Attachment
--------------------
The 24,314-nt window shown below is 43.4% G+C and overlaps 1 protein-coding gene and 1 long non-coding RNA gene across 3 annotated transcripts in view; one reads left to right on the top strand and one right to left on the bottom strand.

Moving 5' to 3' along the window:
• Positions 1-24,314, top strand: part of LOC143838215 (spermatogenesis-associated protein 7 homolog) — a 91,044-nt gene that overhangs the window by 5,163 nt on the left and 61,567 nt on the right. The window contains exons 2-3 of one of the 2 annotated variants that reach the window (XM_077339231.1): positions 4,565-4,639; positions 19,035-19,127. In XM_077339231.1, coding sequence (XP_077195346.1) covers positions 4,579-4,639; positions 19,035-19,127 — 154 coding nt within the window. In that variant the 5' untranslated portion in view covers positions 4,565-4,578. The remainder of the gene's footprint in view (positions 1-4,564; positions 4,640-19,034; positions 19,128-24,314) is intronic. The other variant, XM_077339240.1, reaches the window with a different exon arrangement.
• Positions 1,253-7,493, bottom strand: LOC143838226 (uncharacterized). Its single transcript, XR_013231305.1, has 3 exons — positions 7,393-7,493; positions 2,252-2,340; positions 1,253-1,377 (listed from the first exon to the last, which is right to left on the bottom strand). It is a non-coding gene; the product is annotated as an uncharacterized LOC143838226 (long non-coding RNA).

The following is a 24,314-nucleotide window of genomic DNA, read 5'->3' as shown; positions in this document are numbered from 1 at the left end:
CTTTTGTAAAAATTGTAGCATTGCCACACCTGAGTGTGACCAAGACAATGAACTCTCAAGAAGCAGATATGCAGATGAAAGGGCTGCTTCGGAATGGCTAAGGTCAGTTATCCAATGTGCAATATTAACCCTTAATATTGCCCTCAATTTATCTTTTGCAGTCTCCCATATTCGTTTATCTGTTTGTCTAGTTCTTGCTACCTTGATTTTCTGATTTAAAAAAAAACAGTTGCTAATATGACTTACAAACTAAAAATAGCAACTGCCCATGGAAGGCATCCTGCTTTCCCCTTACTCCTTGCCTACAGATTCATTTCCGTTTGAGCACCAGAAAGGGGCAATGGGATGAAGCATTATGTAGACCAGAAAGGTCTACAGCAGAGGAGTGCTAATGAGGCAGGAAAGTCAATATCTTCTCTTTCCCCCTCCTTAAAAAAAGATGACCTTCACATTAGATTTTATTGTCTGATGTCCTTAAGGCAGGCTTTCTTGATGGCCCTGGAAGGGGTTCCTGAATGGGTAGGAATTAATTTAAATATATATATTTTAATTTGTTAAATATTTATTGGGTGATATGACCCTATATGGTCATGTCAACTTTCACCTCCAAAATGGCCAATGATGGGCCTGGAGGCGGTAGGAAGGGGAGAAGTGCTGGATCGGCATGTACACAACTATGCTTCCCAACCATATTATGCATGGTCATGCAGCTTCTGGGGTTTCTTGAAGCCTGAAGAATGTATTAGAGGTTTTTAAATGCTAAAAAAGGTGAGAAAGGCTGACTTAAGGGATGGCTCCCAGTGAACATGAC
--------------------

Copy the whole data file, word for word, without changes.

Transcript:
The 24,314-nt window shown below is 43.4% G+C and overlaps 1 protein-coding gene and 1 long non-coding RNA gene across 3 annotated transcripts in view; one reads left to right on the top strand and one right to left on the bottom strand.

Moving 5' to 3' along the window:
• Positions 1-24,314, top strand: part of LOC143838215 (spermatogenesis-associated protein 7 homolog) — a 91,044-nt gene that overhangs the window by 5,163 nt on the left and 61,567 nt on the right. The window contains exons 2-3 of one of the 2 annotated variants that reach the window (XM_077339231.1): positions 4,565-4,639; positions 19,035-19,127. In XM_077339231.1, coding sequence (XP_077195346.1) covers positions 4,579-4,639; positions 19,035-19,127 — 154 coding nt within the window. In that variant the 5' untranslated portion in view covers positions 4,565-4,578. The remainder of the gene's footprint in view (positions 1-4,564; positions 4,640-19,034; positions 19,128-24,314) is intronic. The other variant, XM_077339240.1, reaches the window with a different exon arrangement.
• Positions 1,253-7,493, bottom strand: LOC143838226 (uncharacterized). Its single transcript, XR_013231305.1, has 3 exons — positions 7,393-7,493; positions 2,252-2,340; positions 1,253-1,377 (listed from the first exon to the last, which is right to left on the bottom strand). It is a non-coding gene; the product is annotated as an uncharacterized LOC143838226 (long non-coding RNA).

The following is a 24,314-nucleotide window of genomic DNA, read 5'->3' as shown; positions in this document are numbered from 1 at the left end:
CTTTTGTAAAAATTGTAGCATTGCCACACCTGAGTGTGACCAAGACAATGAACTCTCAAGAAGCAGATATGCAGATGAAAGGGCTGCTTCGGAATGGCTAAGGTCAGTTATCCAATGTGCAATATTAACCCTTAATATTGCCCTCAATTTATCTTTTGCAGTCTCCCATATTCGTTTATCTGTTTGTCTAGTTCTTGCTACCTTGATTTTCTGATTTAAAAAAAAACAGTTGCTAATATGACTTACAAACTAAAAATAGCAACTGCCCATGGAAGGCATCCTGCTTTCCCCTTACTCCTTGCCTACAGATTCATTTCCGTTTGAGCACCAGAAAGGGGCAATGGGATGAAGCATTATGTAGACCAGAAAGGTCTACAGCAGAGGAGTGCTAATGAGGCAGGAAAGTCAATATCTTCTCTTTCCCCCTCCTTAAAAAAAGATGACCTTCACATTAGATTTTATTGTCTGATGTCCTTAAGGCAGGCTTTCTTGATGGCCCTGGAAGGGGTTCCTGAATGGGTAGGAATTAATTTAAATATATATATTTTAATTTGTTAAATATTTATTGGGTGATATGACCCTATATGGTCATGTCAACTTTCACCTCCAAAATGGCCAATGATGGGCCTGGAGGCGGTAGGAAGGGGAGAAGTGCTGGATCGGCATGTACACAACTATGCTTCCCAACCATATTATGCATGGTCATGCAGCTTCTGGGGTTTCTTGAAGCCTGAAGAATGTATTAGAGGTTTTTAAATGCTAAAAAAGGTGAGAAAGGCTGACTTAAGGGATGGCTCCCAGTGAACATGAC